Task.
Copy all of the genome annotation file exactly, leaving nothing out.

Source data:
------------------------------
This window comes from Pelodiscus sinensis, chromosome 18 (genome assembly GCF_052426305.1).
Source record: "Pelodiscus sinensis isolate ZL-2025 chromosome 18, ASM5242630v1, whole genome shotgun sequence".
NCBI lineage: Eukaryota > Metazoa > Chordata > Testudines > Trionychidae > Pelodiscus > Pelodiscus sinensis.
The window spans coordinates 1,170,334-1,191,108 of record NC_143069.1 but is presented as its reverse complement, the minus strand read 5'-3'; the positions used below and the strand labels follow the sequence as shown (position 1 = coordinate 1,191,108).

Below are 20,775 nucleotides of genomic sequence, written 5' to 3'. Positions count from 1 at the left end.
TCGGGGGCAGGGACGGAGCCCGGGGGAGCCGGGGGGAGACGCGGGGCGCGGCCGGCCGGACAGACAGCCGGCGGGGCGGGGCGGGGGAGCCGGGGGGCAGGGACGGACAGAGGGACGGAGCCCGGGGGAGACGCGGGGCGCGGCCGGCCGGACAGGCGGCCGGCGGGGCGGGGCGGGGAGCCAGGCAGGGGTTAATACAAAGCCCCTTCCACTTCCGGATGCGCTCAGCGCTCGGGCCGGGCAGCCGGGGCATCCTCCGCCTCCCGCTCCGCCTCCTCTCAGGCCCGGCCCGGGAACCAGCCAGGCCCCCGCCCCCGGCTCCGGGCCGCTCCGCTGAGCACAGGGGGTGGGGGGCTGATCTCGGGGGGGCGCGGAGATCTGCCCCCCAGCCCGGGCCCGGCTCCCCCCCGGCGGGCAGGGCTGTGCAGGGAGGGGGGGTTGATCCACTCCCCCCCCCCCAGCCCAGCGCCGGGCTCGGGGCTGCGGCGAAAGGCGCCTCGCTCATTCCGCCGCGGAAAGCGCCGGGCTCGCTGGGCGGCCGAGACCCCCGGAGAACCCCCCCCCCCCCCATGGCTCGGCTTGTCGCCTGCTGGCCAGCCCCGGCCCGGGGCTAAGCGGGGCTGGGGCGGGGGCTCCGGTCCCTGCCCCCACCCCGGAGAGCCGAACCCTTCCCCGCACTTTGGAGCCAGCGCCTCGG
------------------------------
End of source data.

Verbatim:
This window comes from Pelodiscus sinensis, chromosome 18 (genome assembly GCF_052426305.1).
Source record: "Pelodiscus sinensis isolate ZL-2025 chromosome 18, ASM5242630v1, whole genome shotgun sequence".
NCBI lineage: Eukaryota > Metazoa > Chordata > Testudines > Trionychidae > Pelodiscus > Pelodiscus sinensis.
The window spans coordinates 1,170,334-1,191,108 of record NC_143069.1 but is presented as its reverse complement, the minus strand read 5'-3'; the positions used below and the strand labels follow the sequence as shown (position 1 = coordinate 1,191,108).

Below are 20,775 nucleotides of genomic sequence, written 5' to 3'. Positions count from 1 at the left end.
TCGGGGGCAGGGACGGAGCCCGGGGGAGCCGGGGGGAGACGCGGGGCGCGGCCGGCCGGACAGACAGCCGGCGGGGCGGGGCGGGGGAGCCGGGGGGCAGGGACGGACAGAGGGACGGAGCCCGGGGGAGACGCGGGGCGCGGCCGGCCGGACAGGCGGCCGGCGGGGCGGGGCGGGGAGCCAGGCAGGGGTTAATACAAAGCCCCTTCCACTTCCGGATGCGCTCAGCGCTCGGGCCGGGCAGCCGGGGCATCCTCCGCCTCCCGCTCCGCCTCCTCTCAGGCCCGGCCCGGGAACCAGCCAGGCCCCCGCCCCCGGCTCCGGGCCGCTCCGCTGAGCACAGGGGGTGGGGGGCTGATCTCGGGGGGGCGCGGAGATCTGCCCCCCAGCCCGGGCCCGGCTCCCCCCCGGCGGGCAGGGCTGTGCAGGGAGGGGGGGTTGATCCACTCCCCCCCCCCCAGCCCAGCGCCGGGCTCGGGGCTGCGGCGAAAGGCGCCTCGCTCATTCCGCCGCGGAAAGCGCCGGGCTCGCTGGGCGGCCGAGACCCCCGGAGAACCCCCCCCCCCCCCATGGCTCGGCTTGTCGCCTGCTGGCCAGCCCCGGCCCGGGGCTAAGCGGGGCTGGGGCGGGGGCTCCGGTCCCTGCCCCCACCCCGGAGAGCCGAACCCTTCCCCGCACTTTGGAGCCAGCGCCTCGG